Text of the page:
prepare [--allow-internal-ips]

The following is a brief explanation of each available command.

  • analyze Analyze all relevant files in the current working directory. All engines that are enabled in your .codeclimate.yml file will run, one after another. The -f (or format) argument allows you to set the output format of the analysis (using json, text, or html). The --dev flag lets you run engines not known to the CLI, for example if you're an engine author developing your own, unreleased image.

You can optionally provide a specific path to analyze. If not provided, the CLI will analyze your entire repository, except for your configured exclude_paths. When you do provide an explicit path to analyze, your configured exclude_paths are ignored, and normally excluded files will be analyzed.

You can also pipe in source in combination with a path to analyze code that is not yet written to disk. This is useful when you want to check if your source code style matches the project's. This is also a good way to implement integration with an editor to check style on the fly.

  • console start an interactive session providing access to the classes within the CLI. Useful for engine developers and maintainers.
  • engines:install Compares the list of engines in your .codeclimate.yml file to those that are currently installed, then installs any missing engines and checks for new images available for existing engines.
  • engines:list Lists all available engines in the Code Climate Docker Hub .
  • help Displays a list of commands that can be passed to the Code Climate CLI.
  • validate-config Validates the .codeclimate.yml file in the current working directory.
  • version Displays the current version of the Code Climate CLI.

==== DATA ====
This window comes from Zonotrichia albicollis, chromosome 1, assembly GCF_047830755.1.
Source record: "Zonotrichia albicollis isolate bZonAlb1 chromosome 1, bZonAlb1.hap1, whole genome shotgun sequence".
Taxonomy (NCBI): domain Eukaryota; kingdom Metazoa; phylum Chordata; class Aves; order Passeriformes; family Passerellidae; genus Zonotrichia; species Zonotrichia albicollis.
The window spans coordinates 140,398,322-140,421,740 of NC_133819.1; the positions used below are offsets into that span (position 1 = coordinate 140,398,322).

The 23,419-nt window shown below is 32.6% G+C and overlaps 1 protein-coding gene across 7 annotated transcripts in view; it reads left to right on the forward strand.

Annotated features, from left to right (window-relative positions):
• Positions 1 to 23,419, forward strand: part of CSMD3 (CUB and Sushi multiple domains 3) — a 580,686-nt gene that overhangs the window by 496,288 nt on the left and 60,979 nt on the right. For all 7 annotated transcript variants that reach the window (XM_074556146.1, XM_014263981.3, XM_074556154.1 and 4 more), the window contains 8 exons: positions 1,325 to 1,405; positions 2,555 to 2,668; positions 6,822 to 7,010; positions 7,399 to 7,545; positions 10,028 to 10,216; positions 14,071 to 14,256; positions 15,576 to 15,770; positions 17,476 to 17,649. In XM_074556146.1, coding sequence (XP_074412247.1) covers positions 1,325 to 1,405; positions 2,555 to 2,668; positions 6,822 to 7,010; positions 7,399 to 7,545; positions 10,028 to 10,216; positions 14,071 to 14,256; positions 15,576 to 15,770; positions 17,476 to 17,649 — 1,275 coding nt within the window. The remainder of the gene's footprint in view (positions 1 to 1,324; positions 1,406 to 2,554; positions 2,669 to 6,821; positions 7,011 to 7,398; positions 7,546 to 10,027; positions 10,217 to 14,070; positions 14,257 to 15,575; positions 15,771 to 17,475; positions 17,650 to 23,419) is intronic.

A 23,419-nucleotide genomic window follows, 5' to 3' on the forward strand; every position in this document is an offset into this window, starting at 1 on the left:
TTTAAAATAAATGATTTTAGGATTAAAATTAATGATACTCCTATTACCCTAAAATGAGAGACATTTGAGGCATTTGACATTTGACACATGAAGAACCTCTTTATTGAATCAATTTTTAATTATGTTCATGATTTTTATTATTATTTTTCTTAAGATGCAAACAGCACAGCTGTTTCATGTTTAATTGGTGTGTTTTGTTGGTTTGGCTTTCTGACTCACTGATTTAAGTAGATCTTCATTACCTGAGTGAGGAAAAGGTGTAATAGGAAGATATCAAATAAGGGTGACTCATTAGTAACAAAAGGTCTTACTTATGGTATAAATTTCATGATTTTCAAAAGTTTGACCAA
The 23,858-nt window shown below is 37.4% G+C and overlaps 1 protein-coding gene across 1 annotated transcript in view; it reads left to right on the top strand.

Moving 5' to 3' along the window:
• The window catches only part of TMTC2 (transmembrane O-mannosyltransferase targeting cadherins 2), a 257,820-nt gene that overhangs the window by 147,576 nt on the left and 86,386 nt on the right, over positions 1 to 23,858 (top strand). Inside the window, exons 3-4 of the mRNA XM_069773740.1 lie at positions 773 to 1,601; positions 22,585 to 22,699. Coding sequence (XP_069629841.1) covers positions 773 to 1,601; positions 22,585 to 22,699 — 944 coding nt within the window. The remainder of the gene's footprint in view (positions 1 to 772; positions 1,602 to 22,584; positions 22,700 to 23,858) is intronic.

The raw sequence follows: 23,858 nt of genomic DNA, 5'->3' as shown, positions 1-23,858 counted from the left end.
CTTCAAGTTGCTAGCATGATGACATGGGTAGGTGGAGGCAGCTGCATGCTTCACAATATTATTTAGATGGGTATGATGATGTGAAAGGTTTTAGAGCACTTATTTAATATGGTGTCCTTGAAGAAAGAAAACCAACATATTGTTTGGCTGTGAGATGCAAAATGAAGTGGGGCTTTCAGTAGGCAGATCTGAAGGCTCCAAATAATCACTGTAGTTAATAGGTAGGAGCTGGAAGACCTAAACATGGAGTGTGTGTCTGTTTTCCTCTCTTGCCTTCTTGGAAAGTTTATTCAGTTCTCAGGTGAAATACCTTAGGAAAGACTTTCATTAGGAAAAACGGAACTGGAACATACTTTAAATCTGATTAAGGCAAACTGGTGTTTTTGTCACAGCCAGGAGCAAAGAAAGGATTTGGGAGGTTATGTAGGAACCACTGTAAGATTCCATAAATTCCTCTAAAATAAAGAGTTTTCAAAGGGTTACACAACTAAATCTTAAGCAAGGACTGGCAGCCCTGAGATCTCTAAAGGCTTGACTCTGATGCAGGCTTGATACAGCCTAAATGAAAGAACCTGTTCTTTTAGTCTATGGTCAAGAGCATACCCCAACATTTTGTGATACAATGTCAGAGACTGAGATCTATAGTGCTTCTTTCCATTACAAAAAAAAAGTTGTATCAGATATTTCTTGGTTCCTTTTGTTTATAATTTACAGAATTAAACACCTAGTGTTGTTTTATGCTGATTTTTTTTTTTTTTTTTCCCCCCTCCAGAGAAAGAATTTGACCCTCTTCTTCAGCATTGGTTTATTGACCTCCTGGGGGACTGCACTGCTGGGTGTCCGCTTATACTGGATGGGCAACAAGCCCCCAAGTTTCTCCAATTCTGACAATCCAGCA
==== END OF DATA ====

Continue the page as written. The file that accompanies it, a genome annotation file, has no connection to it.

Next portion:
Environment Variables

  • To run codeclimate in debug mode:
  CODECLIMATE_DEBUG=1 codeclimate analyze

Prints additional information about the analysis steps, including any stderr produced by engines.

  • To increase the amount of time each engine container may run (default 15 min):
  # 30 minutes
  CONTAINER_TIMEOUT_SECONDS=1800 codeclimate analyze
  • You can also configure the default alotted memory with which each engine runs (default is 1,024,000,000 bytes):
  # 2,000,000,000 bytes
  ENGINE_MEMORY_LIMIT_BYTES=2000000000 codeclimate analyze

Releasing a new version

CLI's new versions are released automatically when updating VERSION on master.

The releasing process includes;

  1. Push new version to rubygems.
  2. Create a new release on Github and an associated tag.
  3. Update docker images:
    • Push new latest image.
    • Push new image with latest version as tag.

Ideally someone will open a pull request against master updating only VERSION.

There is script in place, which assumes hub is installed, to facilitate that. Check the current VERSION (cat VERSION) and upgrade accordingly running:

./bin/prep-release <VERSION>



*Note that all licence references and agreements mentioned in the CodeClimate README section above are relevant to that project's source code only.